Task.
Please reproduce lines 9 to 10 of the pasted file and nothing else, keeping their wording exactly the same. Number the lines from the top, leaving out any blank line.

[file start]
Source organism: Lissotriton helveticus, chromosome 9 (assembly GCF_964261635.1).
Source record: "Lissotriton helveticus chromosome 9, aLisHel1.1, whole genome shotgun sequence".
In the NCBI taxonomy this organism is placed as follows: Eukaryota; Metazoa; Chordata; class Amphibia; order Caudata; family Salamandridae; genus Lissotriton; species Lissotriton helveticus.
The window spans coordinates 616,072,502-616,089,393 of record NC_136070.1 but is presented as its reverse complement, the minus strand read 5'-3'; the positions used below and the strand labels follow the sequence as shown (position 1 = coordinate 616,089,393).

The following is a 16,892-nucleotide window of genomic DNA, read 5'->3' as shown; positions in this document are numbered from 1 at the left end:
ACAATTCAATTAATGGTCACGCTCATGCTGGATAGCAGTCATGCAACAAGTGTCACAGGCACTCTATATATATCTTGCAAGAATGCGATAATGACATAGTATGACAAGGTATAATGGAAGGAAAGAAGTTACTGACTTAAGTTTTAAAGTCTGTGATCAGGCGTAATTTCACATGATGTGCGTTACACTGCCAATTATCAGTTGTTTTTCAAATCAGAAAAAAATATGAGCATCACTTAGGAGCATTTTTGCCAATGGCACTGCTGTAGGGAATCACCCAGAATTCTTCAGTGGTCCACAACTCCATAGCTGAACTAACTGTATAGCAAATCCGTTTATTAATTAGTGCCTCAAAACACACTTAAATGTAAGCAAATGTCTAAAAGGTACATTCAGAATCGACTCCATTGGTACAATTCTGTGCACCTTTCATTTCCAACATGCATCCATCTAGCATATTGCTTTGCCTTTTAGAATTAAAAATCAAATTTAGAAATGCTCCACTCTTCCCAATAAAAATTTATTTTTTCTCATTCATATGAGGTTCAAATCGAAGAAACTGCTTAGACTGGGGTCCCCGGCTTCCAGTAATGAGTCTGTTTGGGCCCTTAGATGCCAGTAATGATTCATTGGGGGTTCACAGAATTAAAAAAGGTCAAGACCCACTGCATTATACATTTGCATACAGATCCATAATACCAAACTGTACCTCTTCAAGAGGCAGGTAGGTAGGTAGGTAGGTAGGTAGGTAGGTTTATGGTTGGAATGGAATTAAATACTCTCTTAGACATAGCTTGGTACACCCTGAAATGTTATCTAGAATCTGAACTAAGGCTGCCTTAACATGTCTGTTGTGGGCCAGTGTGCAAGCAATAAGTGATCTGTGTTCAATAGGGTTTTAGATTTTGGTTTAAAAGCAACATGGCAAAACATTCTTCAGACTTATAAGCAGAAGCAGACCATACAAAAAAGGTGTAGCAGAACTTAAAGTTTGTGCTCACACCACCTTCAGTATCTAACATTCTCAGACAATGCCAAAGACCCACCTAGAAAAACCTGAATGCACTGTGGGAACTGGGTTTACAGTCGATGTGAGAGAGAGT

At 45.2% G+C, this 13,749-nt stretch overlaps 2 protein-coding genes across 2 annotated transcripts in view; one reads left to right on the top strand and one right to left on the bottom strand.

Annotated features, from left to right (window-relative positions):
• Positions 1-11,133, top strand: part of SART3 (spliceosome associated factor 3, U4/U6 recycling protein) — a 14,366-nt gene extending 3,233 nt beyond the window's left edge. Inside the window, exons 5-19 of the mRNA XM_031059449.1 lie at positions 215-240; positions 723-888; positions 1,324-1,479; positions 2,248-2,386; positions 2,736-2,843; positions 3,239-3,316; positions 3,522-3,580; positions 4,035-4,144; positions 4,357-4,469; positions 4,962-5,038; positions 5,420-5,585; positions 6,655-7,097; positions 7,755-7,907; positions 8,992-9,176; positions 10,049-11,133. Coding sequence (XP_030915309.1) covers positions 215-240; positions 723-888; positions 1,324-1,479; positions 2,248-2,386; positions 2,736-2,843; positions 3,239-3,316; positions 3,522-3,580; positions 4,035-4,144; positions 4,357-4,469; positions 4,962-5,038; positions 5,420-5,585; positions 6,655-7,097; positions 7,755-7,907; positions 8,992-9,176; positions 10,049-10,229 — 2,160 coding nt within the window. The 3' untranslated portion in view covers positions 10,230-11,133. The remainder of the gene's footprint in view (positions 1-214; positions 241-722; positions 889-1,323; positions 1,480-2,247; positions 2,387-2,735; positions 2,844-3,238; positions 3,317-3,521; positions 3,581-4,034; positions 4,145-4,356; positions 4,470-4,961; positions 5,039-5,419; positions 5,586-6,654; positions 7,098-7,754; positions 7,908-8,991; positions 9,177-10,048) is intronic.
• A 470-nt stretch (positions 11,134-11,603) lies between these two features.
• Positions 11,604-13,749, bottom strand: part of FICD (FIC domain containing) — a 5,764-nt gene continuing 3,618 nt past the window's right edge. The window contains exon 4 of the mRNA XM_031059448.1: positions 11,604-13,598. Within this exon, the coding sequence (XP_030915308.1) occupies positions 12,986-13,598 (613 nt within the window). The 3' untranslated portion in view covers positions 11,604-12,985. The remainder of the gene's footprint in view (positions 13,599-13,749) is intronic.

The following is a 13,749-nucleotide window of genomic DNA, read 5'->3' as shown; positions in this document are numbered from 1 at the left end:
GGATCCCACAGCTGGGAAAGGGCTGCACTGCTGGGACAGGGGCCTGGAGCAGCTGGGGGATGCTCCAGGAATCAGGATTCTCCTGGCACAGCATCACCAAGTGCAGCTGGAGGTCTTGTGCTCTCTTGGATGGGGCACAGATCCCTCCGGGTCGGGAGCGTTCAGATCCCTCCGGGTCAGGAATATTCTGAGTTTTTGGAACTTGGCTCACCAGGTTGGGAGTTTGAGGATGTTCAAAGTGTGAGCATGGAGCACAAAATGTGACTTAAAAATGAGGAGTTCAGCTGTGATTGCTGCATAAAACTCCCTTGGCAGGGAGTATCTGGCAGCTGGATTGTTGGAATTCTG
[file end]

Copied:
• Positions 1-11,133, top strand: part of SART3 (spliceosome associated factor 3, U4/U6 recycling protein) — a 14,366-nt gene extending 3,233 nt beyond the window's left edge. Inside the window, exons 5-19 of the mRNA XM_031059449.1 lie at positions 215-240; positions 723-888; positions 1,324-1,479; positions 2,248-2,386; positions 2,736-2,843; positions 3,239-3,316; positions 3,522-3,580; positions 4,035-4,144; positions 4,357-4,469; positions 4,962-5,038; positions 5,420-5,585; positions 6,655-7,097; positions 7,755-7,907; positions 8,992-9,176; positions 10,049-11,133. Coding sequence (XP_030915309.1) covers positions 215-240; positions 723-888; positions 1,324-1,479; positions 2,248-2,386; positions 2,736-2,843; positions 3,239-3,316; positions 3,522-3,580; positions 4,035-4,144; positions 4,357-4,469; positions 4,962-5,038; positions 5,420-5,585; positions 6,655-7,097; positions 7,755-7,907; positions 8,992-9,176; positions 10,049-10,229 — 2,160 coding nt within the window. The 3' untranslated portion in view covers positions 10,230-11,133. The remainder of the gene's footprint in view (positions 1-214; positions 241-722; positions 889-1,323; positions 1,480-2,247; positions 2,387-2,735; positions 2,844-3,238; positions 3,317-3,521; positions 3,581-4,034; positions 4,145-4,356; positions 4,470-4,961; positions 5,039-5,419; positions 5,586-6,654; positions 7,098-7,754; positions 7,908-8,991; positions 9,177-10,048) is intronic.
• A 470-nt stretch (positions 11,134-11,603) lies between these two features.